In other implementations, it may be desirable to provide a state machine which allows for one or more of those forbidden transitions. However, for the exemplary implementation described herein, the state machine of FIG. 4 is suitable. One advantage of the state machine of FIG. 4 is that only a single signal, which may be either active or inactive, is sufficient to accommodate all allowed state transitions. If it were desirable to allow for additional transitions, a second signal may be required, perhaps necessitating a second signal line and additional hardware.
Having described the state machine illustrated in FIG. 4, aspects of the operation of bus controller 50 of FIG. 3 may now be further explained. If transaction controller 62 determines that the bus must be stalled, transaction controller 62 controls signal transmitter 56 to assert an active state transition signal. The foregoing is sufficient since any active signal will result in the state machines transitioning to the stalled state, regardless of the previous state. As another example, if transaction controller 62 determines that the state of the bus should be switched from the free state to the throttled state, signal transmitter 56 is controlled to transmit two successive active transition signals, causing the state machines to first transition from free to stalled, then from stalled to throttled.
FIG. 5 illustrates a timing diagram of an exemplary sequence of state transitions. Circles 90 identify sampling points wherein the state transition signal is sampled. As can be seen, sampling does not necessarily occur at every clock cycle, but can occur at every second or third clock cycle. The state of the bus at each clock cycle is illustrated by sequence 92. State transitions occur only after sampling points 90. In other words, a state transition does not necessarily occur at each clock cycle. In the example illustrated, the state machine begins in the throttled state, then is switched to the stalled state as a result of the transition signal being sampled as active at the end of clock cycle 1. A second state transition occurs, back to the throttled state, after a sampling point at the end of clock cycle 3. A third state transition occurs, back the stalled state after a sampling point occurring at the end of clock cycle 5. Other state transitions are illustrated.
As noted, in the currently preferred implementation the number of clock cycles between each sampling point is either two or three. The duration between sampling points has been selected to eliminate a wire-OR glitch problem which can occur in transmission systems employing wired-OR logic. The details of the selection of the sampling points are provided in the co-pending application identified above. However, it should be noted that those details are not pertinent to the present invention, and a wide variety of implementations may be developed using different criteria for the sampling points. Indeed, if some other form of logic, rather than wired-OR logic is employed, then a different granularity of sampling points may be necessary or desirable. In certain implementations it may be desirable to sample the state transition signal at each clock cycle. However, in the exemplary implementation, since new bus transactions can only be output at least three clock cycles apart, the sampling of the transition signals at every two or three dock cycles is sufficient to adequately sample the state of the system and to control the depth of the pipeline.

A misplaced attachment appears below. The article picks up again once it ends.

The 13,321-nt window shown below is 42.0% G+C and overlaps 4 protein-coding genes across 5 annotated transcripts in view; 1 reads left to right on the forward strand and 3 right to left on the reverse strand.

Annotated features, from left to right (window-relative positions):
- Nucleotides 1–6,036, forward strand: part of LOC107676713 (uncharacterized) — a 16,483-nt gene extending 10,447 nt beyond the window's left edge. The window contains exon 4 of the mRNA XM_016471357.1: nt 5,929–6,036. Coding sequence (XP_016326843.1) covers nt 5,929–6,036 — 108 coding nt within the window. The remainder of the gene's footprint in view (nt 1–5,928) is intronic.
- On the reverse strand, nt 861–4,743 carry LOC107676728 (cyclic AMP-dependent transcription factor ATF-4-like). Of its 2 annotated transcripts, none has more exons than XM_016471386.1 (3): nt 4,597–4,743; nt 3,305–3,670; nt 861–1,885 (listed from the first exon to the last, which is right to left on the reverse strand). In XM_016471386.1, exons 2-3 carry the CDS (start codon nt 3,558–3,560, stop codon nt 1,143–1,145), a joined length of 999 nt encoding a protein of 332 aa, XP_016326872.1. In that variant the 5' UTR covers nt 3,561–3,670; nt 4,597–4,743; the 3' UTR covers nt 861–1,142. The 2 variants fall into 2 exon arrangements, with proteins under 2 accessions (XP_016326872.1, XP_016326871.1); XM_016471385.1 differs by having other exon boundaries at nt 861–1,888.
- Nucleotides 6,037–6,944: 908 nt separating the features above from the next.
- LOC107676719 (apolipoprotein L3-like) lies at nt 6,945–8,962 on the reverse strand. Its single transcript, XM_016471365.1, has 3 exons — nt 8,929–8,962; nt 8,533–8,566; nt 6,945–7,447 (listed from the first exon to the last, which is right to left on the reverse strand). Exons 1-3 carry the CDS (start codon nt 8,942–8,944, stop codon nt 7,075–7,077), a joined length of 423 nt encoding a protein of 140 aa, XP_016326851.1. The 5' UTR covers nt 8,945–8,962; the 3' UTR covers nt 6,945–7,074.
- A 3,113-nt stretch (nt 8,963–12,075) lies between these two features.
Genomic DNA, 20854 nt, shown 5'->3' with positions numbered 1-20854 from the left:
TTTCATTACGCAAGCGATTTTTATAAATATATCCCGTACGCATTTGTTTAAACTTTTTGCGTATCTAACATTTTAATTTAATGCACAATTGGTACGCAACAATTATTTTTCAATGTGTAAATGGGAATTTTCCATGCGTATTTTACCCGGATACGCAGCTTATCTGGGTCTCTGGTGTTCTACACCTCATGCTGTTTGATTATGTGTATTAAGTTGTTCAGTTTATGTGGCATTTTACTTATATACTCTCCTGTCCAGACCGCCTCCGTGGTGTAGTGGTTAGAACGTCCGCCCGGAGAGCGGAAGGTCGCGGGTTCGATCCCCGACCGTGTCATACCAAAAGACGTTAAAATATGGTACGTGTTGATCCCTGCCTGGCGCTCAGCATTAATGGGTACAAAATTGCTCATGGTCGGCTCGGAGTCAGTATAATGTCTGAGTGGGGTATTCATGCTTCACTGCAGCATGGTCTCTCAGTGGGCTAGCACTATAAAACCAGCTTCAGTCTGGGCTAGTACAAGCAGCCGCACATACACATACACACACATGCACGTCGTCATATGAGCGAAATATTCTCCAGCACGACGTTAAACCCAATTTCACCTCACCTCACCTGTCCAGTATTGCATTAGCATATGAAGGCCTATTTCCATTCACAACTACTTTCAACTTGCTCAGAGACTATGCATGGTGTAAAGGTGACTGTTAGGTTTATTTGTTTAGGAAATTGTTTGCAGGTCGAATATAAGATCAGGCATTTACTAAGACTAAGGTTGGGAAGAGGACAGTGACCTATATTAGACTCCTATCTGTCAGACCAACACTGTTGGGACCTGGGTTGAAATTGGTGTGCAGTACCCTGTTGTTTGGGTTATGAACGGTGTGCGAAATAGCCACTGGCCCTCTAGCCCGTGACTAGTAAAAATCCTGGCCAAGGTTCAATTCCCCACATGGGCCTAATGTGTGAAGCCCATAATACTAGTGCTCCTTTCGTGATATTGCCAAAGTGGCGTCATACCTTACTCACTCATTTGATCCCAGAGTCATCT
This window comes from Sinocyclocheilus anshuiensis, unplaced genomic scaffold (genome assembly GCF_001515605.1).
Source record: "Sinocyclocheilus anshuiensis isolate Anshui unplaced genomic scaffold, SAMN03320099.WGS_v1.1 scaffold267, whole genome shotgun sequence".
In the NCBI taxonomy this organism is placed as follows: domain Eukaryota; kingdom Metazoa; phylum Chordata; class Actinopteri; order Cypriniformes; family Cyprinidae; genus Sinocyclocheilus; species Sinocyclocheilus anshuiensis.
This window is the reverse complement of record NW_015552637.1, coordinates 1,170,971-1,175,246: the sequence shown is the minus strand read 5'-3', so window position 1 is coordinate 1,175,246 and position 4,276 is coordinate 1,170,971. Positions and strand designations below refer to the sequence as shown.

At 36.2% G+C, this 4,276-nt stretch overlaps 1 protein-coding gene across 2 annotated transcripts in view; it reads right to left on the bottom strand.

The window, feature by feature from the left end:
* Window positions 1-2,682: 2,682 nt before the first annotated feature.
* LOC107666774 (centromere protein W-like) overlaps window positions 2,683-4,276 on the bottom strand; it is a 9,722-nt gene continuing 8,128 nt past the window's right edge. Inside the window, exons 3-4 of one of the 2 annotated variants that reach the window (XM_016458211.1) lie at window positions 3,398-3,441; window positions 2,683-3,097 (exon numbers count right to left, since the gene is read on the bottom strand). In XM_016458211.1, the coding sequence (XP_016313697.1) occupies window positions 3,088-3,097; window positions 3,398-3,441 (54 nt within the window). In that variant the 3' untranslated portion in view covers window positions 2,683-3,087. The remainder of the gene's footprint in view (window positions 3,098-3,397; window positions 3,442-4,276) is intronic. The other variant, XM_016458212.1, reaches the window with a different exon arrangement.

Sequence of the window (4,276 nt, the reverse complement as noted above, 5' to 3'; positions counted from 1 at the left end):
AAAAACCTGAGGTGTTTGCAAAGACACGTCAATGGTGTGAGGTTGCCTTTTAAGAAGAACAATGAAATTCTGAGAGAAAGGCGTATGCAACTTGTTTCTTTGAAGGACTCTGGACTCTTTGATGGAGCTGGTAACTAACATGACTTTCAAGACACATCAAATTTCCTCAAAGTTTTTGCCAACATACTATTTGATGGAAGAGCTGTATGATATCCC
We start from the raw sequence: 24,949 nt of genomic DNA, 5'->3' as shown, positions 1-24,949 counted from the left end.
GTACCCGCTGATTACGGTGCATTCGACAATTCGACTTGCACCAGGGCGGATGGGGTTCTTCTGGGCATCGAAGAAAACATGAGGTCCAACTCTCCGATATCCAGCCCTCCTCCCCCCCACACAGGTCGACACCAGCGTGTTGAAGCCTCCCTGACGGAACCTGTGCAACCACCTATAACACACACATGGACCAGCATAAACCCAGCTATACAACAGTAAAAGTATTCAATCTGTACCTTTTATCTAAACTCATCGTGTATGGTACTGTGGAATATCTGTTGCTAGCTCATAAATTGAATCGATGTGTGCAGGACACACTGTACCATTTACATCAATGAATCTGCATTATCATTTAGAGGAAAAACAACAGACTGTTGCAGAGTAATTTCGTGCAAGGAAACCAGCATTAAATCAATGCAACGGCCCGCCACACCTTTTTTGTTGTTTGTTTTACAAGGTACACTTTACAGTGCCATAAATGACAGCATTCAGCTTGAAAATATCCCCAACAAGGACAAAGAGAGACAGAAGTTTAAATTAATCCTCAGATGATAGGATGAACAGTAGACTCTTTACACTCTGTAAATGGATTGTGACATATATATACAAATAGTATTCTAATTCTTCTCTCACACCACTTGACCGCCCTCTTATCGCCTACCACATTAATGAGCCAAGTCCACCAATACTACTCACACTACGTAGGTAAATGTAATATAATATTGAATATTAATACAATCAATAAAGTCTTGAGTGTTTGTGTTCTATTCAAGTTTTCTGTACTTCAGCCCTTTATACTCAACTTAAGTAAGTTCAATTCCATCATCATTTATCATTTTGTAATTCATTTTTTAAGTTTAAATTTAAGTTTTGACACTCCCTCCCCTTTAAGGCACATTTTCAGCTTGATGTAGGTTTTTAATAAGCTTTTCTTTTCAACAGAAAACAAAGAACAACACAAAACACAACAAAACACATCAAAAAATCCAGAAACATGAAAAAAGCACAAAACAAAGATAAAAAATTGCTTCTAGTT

In FIG. 5, the clock signal is identified by reference numeral 94 and an address strobe signal, which is also an active low signal, is illustrated by reference numeral 96. The address strobe signal illustrates the assertion of a transaction onto the bus. As can be seen, transactions are issued onto the bus only at the end of clock cycles 1, 5, 9, 12 and 15, wherein the state machine is either in the throttled or the free state. No transactions are issued at any of the other sampled points because the state machine is in the stalled state at those points in time.
What has been described is a bus system wherein each agent connected to the bus is capable of limiting the depth of a pipeline of the bus. Although described with respect to a particular exemplary embodiment, principles of the invention may be exploited in other embodiments and employed for different applications. The exemplary implementation described herein involves a multiprocessor computer system employing one or more microprocessors configured in accordance with Intel architecture. However, the principles of the invention may be exploited in other computer systems and environments as well. Accordingly, the embodiments described herein should be regarded as merely illustrative of the invention and should not be construed as limiting the scope of the invention.
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|U.S. Classification||710/106, 718/100, 710/112|
|International Classification||G06F13/40, G06F13/38, G06F13/42|
|Cooperative Classification||G06F13/4027, G06F13/387, G06F13/4217|
|European Classification||G06F13/38A4, G06F13/40D5, G06F13/42C1S|
|Mar 6, 2003||FPAY||Fee payment|
Year of fee payment: 4
|Sep 30, 2003||CC||Certificate of correction|
|Mar 2, 2007||FPAY||Fee payment|
Year of fee payment: 8
|Mar 2, 2011||FPAY||Fee payment|
Year of fee payment: 12